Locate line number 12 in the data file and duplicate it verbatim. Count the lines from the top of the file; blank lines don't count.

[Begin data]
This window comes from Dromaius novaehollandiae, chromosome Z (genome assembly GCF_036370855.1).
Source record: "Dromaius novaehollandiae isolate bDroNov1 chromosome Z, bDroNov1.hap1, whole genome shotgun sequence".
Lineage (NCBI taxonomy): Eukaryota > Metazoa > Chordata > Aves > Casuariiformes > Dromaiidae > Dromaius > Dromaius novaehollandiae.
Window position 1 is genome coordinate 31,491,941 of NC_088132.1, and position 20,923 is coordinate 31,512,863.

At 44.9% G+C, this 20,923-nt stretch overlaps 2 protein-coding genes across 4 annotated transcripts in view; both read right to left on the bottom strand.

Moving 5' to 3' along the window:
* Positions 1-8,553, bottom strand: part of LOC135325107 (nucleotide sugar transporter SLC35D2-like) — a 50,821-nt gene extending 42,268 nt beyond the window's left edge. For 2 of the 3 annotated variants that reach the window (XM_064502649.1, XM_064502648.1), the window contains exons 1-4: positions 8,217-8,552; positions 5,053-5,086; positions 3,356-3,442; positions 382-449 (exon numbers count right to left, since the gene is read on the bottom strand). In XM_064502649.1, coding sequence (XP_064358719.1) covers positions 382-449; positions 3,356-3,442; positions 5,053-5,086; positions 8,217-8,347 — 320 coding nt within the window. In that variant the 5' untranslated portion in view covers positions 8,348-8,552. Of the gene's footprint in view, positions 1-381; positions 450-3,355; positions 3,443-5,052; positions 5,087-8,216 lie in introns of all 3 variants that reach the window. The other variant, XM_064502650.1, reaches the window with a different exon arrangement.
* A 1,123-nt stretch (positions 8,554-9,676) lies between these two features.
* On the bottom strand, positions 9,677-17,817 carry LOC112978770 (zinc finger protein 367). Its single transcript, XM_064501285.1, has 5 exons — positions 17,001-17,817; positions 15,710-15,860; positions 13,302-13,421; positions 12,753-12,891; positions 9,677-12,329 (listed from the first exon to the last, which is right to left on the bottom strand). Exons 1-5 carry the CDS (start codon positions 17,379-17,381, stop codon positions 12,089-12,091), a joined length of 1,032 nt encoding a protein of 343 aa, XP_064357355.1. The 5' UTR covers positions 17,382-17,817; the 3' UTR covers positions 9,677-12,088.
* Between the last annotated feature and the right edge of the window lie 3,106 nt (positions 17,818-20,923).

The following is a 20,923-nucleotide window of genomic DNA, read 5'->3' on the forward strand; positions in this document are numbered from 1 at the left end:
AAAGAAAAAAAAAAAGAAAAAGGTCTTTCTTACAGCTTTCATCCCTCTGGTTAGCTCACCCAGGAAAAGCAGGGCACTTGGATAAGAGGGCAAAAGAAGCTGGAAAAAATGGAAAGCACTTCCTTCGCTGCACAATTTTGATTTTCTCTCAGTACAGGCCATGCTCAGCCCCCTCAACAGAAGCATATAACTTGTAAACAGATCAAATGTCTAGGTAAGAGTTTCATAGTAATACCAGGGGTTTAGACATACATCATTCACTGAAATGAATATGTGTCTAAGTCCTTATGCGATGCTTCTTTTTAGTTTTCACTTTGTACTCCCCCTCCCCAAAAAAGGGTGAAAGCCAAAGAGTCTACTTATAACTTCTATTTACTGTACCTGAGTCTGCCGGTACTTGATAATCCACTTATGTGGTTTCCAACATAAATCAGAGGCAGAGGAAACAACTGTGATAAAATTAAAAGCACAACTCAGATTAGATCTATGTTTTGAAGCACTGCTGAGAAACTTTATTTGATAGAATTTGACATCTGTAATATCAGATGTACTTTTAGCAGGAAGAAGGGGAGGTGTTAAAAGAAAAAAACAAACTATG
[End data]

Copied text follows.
AAAGAAAAAAAAAAAGAAAAAGGTCTTTCTTACAGCTTTCATCCCTCTGGTTAGCTCACCCAGGAAAAGCAGGGCACTTGGATAAGAGGGCAAAAGAAGCTGGAAAAAATGGAAAGCACTTCCTTCGCTGCACAATTTTGATTTTCTCTCAGTACAGGCCATGCTCAGCCCCCTCAACAGAAGCATATAACTTGTAAACAGATCAAATGTCTAGGTAAGAGTTTCATAGTAATACCAGGGGTTTAGACATACATCATTCACTGAAATGAATATGTGTCTAAGTCCTTATGCGATGCTTCTTTTTAGTTTTCACTTTGTACTCCCCCTCCCCAAAAAAGGGTGAAAGCCAAAGAGTCTACTTATAACTTCTATTTACTGTACCTGAGTCTGCCGGTACTTGATAATCCACTTATGTGGTTTCCAACATAAATCAGAGGCAGAGGAAACAACTGTGATAAAATTAAAAGCACAACTCAGATTAGATCTATGTTTTGAAGCACTGCTGAGAAACTTTATTTGATAGAATTTGACATCTGTAATATCAGATGTACTTTTAGCAGGAAGAAGGGGAGGTGTTAAAAGAAAAAAACAAACTATG